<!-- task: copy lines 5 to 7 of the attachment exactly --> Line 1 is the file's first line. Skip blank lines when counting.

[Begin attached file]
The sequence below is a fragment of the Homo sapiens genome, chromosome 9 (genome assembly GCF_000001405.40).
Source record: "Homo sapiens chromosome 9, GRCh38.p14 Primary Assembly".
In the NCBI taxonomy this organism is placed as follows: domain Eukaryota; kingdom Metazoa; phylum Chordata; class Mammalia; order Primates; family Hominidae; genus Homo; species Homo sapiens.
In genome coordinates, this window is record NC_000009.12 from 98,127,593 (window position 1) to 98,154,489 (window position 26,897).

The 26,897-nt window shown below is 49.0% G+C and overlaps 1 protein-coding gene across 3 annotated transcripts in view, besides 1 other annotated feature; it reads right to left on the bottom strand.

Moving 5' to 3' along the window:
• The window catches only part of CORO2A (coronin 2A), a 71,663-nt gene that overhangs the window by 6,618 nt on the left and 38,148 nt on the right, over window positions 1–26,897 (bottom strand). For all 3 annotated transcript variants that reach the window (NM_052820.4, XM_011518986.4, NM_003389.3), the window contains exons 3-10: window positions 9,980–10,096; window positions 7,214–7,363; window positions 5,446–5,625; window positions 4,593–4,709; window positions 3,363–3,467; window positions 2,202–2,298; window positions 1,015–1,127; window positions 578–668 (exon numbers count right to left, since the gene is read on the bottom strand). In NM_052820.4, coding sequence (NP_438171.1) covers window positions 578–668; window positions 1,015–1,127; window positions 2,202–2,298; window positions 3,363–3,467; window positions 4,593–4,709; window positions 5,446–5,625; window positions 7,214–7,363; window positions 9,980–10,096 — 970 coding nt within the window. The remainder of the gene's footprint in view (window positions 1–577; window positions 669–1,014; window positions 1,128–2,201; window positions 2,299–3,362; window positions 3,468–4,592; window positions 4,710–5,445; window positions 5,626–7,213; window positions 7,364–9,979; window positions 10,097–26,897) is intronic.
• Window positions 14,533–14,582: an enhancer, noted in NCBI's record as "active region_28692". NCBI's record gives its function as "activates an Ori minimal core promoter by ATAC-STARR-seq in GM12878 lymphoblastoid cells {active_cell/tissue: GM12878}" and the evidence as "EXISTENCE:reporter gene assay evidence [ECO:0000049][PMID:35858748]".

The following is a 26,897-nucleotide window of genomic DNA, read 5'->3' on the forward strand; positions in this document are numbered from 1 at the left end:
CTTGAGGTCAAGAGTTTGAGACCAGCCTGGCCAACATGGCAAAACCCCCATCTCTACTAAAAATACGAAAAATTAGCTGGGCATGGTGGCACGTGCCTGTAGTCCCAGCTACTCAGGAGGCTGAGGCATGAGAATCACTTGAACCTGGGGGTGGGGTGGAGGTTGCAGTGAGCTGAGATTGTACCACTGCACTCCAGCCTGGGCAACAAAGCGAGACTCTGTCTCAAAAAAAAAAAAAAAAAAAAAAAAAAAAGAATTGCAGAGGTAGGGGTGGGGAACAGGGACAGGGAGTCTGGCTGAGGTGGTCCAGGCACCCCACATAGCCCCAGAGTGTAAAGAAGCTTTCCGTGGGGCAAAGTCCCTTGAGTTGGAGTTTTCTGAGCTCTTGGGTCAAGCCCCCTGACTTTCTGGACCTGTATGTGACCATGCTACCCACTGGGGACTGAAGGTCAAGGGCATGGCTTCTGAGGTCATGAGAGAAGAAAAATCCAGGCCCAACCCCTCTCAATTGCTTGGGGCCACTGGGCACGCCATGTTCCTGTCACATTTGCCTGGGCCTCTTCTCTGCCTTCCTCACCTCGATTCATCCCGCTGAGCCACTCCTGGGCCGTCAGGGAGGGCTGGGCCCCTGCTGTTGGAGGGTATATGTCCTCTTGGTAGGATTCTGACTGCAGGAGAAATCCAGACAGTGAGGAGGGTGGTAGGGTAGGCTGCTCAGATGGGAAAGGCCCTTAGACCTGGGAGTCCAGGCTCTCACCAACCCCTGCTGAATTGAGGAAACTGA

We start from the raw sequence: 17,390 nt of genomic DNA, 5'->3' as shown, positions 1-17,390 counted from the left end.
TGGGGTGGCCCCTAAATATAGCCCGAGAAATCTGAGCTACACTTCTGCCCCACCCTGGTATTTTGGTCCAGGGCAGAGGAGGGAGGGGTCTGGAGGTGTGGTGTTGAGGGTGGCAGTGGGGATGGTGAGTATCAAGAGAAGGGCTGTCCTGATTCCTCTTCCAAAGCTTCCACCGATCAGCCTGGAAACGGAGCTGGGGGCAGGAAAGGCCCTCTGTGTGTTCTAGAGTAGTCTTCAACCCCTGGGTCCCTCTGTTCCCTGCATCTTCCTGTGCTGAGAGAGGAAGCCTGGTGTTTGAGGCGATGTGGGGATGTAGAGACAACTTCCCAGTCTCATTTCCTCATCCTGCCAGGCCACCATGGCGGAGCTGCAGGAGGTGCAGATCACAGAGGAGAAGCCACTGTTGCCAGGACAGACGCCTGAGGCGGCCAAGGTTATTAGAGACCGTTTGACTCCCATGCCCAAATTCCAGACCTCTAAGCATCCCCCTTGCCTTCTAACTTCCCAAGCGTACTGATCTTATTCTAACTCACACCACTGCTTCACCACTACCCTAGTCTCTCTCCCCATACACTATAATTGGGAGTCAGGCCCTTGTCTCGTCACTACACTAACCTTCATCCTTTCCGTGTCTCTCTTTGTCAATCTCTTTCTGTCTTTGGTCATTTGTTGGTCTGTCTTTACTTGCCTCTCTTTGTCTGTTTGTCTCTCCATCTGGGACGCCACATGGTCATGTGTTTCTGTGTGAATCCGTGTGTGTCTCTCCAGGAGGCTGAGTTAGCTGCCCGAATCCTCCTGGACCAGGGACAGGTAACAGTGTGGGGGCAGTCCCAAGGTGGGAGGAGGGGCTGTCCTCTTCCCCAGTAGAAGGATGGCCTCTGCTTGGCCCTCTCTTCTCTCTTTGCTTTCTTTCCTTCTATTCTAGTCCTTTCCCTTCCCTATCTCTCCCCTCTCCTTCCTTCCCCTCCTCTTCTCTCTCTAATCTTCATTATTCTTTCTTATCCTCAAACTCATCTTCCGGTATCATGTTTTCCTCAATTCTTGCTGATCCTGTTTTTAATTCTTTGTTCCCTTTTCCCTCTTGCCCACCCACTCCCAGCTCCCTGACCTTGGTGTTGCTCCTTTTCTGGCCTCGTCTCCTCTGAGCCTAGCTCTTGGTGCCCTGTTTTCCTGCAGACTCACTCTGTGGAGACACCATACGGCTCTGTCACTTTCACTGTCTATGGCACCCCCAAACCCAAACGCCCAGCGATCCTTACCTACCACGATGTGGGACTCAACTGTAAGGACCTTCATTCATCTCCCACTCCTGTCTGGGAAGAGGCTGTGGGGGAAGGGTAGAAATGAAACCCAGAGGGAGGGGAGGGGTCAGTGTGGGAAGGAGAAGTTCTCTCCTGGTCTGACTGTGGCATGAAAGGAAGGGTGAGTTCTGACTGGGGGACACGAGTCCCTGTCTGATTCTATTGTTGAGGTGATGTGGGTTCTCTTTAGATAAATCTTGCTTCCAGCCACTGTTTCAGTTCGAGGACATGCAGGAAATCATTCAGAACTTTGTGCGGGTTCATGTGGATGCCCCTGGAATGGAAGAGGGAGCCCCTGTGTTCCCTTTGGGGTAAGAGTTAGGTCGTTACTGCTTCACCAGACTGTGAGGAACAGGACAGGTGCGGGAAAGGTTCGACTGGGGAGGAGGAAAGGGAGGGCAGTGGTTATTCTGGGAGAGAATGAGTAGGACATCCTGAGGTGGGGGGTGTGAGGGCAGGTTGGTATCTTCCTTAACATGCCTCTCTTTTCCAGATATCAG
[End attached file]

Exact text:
The 26,897-nt window shown below is 49.0% G+C and overlaps 1 protein-coding gene across 3 annotated transcripts in view, besides 1 other annotated feature; it reads right to left on the bottom strand.

Moving 5' to 3' along the window:
• The window catches only part of CORO2A (coronin 2A), a 71,663-nt gene that overhangs the window by 6,618 nt on the left and 38,148 nt on the right, over window positions 1–26,897 (bottom strand). For all 3 annotated transcript variants that reach the window (NM_052820.4, XM_011518986.4, NM_003389.3), the window contains exons 3-10: window positions 9,980–10,096; window positions 7,214–7,363; window positions 5,446–5,625; window positions 4,593–4,709; window positions 3,363–3,467; window positions 2,202–2,298; window positions 1,015–1,127; window positions 578–668 (exon numbers count right to left, since the gene is read on the bottom strand). In NM_052820.4, coding sequence (NP_438171.1) covers window positions 578–668; window positions 1,015–1,127; window positions 2,202–2,298; window positions 3,363–3,467; window positions 4,593–4,709; window positions 5,446–5,625; window positions 7,214–7,363; window positions 9,980–10,096 — 970 coding nt within the window. The remainder of the gene's footprint in view (window positions 1–577; window positions 669–1,014; window positions 1,128–2,201; window positions 2,299–3,362; window positions 3,468–4,592; window positions 4,710–5,445; window positions 5,626–7,213; window positions 7,364–9,979; window positions 10,097–26,897) is intronic.